Shumaker has two sons; Emory O. and Ray
C. The latter is a farmer. Jeremiah is a miller
in Abingdon; Sarah married James Bellwood,
and has one son, Edward. Mr. Shumaker is a
republican. He was Highway Commissioner
about three years, and was for several years
School Director. He has always been a promi-
nent man. In religion, he is a Methodist.

SWARTS, ABRAHAM D.; was born at Abing-
don, Harford County, Maryland, April 20,
1783. He married Ann B. Carroll, of Bal-
timore, the name of whose family is
indissolubly connected with the State's history.
Soon after their marriage, the newly wedded
pair turned their faces toward the West, their
objective point being the fertile, sun-kissed
prairies of Illinois. He was among the early
pioneers of Knox County, on whose history
he has left the ineffable impress of his own un-
tiring efforts and indomitable energy. He had
a deep and abiding faith in the almost illimita-
ble possibilities of the young State, and be-
lieved that it extended the brightest hope to the
agriculturalist. His nature was kindly and
generous, and his instincts philanthropic. He
genuinely appreciated the value of higher edu-
cation, although his own early schooling had
been of a rather meager sort. (See City of
Abingdon.) His original plan was to found a
college near the site of his home, and his
wishes were carried out by his heirs. From the
institution founded through their efforts and
liberal aid, hundreds of young people, of both
sexes, have gone forth, valiantly to fight life's
battle and to conquer success. (For Mr.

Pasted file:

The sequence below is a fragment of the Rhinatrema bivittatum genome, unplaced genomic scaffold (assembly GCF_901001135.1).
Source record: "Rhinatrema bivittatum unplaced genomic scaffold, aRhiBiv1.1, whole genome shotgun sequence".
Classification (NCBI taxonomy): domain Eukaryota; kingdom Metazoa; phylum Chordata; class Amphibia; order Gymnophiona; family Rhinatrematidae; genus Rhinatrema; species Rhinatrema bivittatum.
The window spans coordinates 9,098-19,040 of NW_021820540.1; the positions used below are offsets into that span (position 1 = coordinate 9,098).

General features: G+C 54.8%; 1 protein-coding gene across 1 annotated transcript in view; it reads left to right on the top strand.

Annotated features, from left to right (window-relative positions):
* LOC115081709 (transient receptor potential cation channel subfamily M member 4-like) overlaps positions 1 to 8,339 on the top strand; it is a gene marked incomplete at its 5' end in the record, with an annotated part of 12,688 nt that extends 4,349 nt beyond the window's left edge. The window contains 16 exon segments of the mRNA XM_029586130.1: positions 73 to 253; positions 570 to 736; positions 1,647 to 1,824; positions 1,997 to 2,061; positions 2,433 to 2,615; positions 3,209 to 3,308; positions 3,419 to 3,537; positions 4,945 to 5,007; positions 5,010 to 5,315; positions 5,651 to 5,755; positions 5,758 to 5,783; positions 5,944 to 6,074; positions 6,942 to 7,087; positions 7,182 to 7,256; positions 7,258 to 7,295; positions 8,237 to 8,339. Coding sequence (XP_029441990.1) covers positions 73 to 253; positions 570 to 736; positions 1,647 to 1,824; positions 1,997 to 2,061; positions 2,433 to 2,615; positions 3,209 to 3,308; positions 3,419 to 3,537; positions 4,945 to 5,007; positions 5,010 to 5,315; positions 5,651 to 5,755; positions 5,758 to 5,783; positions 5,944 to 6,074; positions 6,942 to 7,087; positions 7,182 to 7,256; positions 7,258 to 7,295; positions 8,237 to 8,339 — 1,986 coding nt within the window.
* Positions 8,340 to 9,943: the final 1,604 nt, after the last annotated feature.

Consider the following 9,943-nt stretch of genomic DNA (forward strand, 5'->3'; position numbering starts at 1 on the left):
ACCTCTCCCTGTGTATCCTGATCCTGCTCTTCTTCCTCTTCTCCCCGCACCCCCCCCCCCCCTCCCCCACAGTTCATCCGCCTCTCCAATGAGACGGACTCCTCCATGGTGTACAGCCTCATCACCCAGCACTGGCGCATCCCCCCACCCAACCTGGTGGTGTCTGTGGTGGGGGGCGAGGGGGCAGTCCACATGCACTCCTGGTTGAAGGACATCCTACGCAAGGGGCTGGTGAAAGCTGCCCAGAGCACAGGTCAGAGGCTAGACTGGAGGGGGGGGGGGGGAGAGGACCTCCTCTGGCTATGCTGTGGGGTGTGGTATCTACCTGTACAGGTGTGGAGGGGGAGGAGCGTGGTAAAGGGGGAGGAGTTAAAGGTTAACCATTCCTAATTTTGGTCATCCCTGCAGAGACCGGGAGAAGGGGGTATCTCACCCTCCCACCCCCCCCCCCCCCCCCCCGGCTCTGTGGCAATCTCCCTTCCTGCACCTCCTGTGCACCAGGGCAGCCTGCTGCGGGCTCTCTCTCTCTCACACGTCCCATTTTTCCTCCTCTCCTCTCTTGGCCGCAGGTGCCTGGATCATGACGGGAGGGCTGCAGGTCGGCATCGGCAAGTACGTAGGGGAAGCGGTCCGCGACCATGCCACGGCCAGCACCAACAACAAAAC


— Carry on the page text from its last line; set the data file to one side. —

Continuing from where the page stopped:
Swarts' connection with the platting, founding
and growth of Abingdon the reader is referred
to that caption.) He died March 20, 1854, at
the age of seventy-one years. He had lived
to see the fruits of his earthly toil garnered into
an abundant harvest, and he entered rest as
"One who wraps the drapery of his couch

around him,
And lays him down to pleasant dreams."

WARD, ROSCOE E.; Farmer; Indian Point
Township; born in Marietta, Ohio, March 12,
1S55; educated in the common schools and in
Illinois University. He is a son of Dr. George
A. Ward, and a grandson of Walter Ward of
Philipston, Massachusetts. Mr. R. E. Ward
came to Illinois in 1863, and settled in Hender-
son County, where he was interested in, school
affairs, having been a teacher in the public
schools. In 1895, he came to Abingdon, to be

nearer good schools, and bought a fine farm.
He is one of the leading farmers of Indian
Point Township. In 1898, he was made Trustee
of Hedding College. In 1878, Mr. Ward was
married in Lawrence County, Ohio, to Jessie F.
Miller; they have four children: Alice N.,
George M., Elbert W., Roscoe S. In religion,
Mr. Ward is a Methodist. He is a republican.


By M. B. Hardin.
Probably the first white man to visit Indian
Point Township with a view to making his
home within its boundaries was Azel Dossey,
who entered it from Cedar in 1829, but re-
mained only a few years. The first permanent
settlement was made five years later, by John
C. Latimer, who, in 1834, emigrated from